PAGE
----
Economic Forum Gives Insight Into Local, Global Crisis

By Eric Smith

CENTER STAGE: Eric Barnes, publisher of The Daily News Publishing Co., led a forum today called "The Economic Crisis" at the FedEx Institute of Technology. The discussion centered on Memphis real estate, the mortgage meltdown and the impact on the local economy. -- PHOTO BY BRAD JOHNSON

In a down economy, it’s critical to tout one’s strengths, which is why David Waddell of Waddell & Associates Inc. suggested the following slogan for the Regional Chamber in its attempts to attract new business to the city: “Memphis is Cheap. Move Here.”

Waddell got plenty of laughs when he said that to about 180 people packed into the FedEx Institute of Technology today at a forum called “The Economic Crisis,” sponsored by the affiliated companies of The Daily News, The Memphis News and real estate information company Chandler Reports.

While cheap real estate might be one of the city’s advantages in recruiting companies as the national and global economies are suffering, however, it’s also wreaking havoc locally.

And attendees at the forum were reminded that Shelby County, like the rest of the country, has been in the midst of a housing crisis culled from a “perfect storm” of decreasing home sales, building permits and property values, and increasing foreclosures, bank sales and bankruptcies.

All told, those factors made 2008 a tumultuous year, to say the least, and landed Memphis in dire straits.

From the people who know

AUGUST GROUP: From left, Steven Baker, economist at FedEx, Dr. John Gnuschke, director of the Sparks Bureau of Business and Economic Research at the University of Memphis, and David Waddell of Waddell & Associates Inc., participated in a panel discussion today at a forum called "The Economic Crisis." -- PHOTO BY BRAD JOHNSON

The forum featured a distinguished panel that discussed Memphis real estate, the mortgage meltdown and the impact on the local economy. Waddell was joined on the panel by Dr. John Gnuschke, director of the Sparks Bureau of Business and Economic Research at the University of Memphis; Steven Baker, economist at FedEx; and Cleo Stevenson, former chief appraiser for First Tennessee Bank.

The forum opened with an introduction and overview from Peter Schutt, CEO of The Daily News Publishing Co., parent of the cosponsoring businesses.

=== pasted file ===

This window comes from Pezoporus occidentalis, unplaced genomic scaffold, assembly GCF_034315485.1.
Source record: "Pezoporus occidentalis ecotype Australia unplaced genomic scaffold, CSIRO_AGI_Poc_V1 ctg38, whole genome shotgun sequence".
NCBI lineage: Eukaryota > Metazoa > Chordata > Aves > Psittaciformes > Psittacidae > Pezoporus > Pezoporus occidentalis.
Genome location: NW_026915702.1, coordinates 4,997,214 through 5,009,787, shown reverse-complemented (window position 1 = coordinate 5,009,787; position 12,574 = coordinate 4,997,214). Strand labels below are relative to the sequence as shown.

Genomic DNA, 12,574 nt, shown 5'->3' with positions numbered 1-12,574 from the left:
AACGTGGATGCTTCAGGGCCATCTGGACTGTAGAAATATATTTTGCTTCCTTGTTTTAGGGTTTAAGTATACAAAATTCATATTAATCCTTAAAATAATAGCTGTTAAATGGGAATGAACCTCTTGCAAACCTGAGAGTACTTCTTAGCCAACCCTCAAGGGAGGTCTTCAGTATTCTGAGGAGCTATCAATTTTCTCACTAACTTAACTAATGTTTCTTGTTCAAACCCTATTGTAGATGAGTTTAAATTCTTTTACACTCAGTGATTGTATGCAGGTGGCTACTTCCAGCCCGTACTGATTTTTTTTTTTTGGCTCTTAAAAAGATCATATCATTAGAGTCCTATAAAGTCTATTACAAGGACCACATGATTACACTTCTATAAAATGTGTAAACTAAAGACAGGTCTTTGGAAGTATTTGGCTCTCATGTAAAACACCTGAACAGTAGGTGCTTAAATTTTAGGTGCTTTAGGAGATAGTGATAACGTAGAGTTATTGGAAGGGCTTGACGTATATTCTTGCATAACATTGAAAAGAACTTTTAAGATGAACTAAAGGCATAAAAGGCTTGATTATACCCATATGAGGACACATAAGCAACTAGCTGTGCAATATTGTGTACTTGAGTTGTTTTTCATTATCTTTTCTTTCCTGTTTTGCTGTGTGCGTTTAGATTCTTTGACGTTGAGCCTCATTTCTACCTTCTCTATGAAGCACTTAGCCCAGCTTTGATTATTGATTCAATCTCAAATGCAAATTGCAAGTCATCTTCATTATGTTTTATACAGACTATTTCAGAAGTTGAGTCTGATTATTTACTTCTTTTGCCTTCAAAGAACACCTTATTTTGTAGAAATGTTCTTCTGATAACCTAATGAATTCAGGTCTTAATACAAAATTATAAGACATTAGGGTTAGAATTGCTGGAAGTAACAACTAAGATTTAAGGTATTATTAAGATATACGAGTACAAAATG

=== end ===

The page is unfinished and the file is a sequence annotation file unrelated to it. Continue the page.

He was followed by Daily News publisher Eric Barnes, who presented a detailed look at the real estate and foreclosure crisis in Memphis and Shelby County. His presentation focused heavily on the housing meltdown’s downward spiral, which derived from an onslaught of trends.

First, home sales in 2008 have declined 34 percent over the past four years, from 23,500 residential sales in 2005 to just 15,500 this year (estimated). Meanwhile, the home sales amounts have fallen 43 percent, from $3.7 billion in 2005 to $2.1 billion this year (estimated).

From 2005 to 2008, the number of home permits has declined 81 percent, from 5,000 to 1,000, and the dollar amount of home permits has declined 74 percent, from $873 million to $224 million.

Also, foreclosures have risen 68 percent in the past four years, while bank sales – as a result of the rampant foreclosure rate – have risen 71 percent and now account for more than 40 percent of home sales in Shelby County.

That said, Memphis has fared better in this slowdown compared to other cities, where wild appreciations have left their housing markets in complete disarray.

“While our story is doom and gloom,” Barnes said, “it is nowhere near as bad as it is elsewhere.”

Citizen of the world

Still, the problems in Memphis are mounting and evolving, especially as unemployment escalates. As job losses increase, it’s expected that foreclosures (not related to subprime loans) also will increase as will crime, meaning a clear resolution isn’t coming anytime soon, Gnuschke said.

“Those are big issues for the city,” he added.

Another big issue is the forthcoming reappraisal, which could create sticky situations because of foreclosure’s impact on property values.

As for recovery, no one seems to know when it will come or how quickly it will occur because the crisis is so widespread. But Baker pointed out that the housing market will need to show positive gains before the rest of the economy follows.

“Housing will need to stabilize before we see recovery,” Baker said, “because it’s on the minds of consumers and it’s where the crisis began.”

And, Waddell said, Memphis relies on the worldwide financial crisis for its full recovery.

“Until the economy gets moving again, I don’t think Memphis can get moving again,” Waddell said. “I don’t think Memphis can accelerate until the globe accelerates.”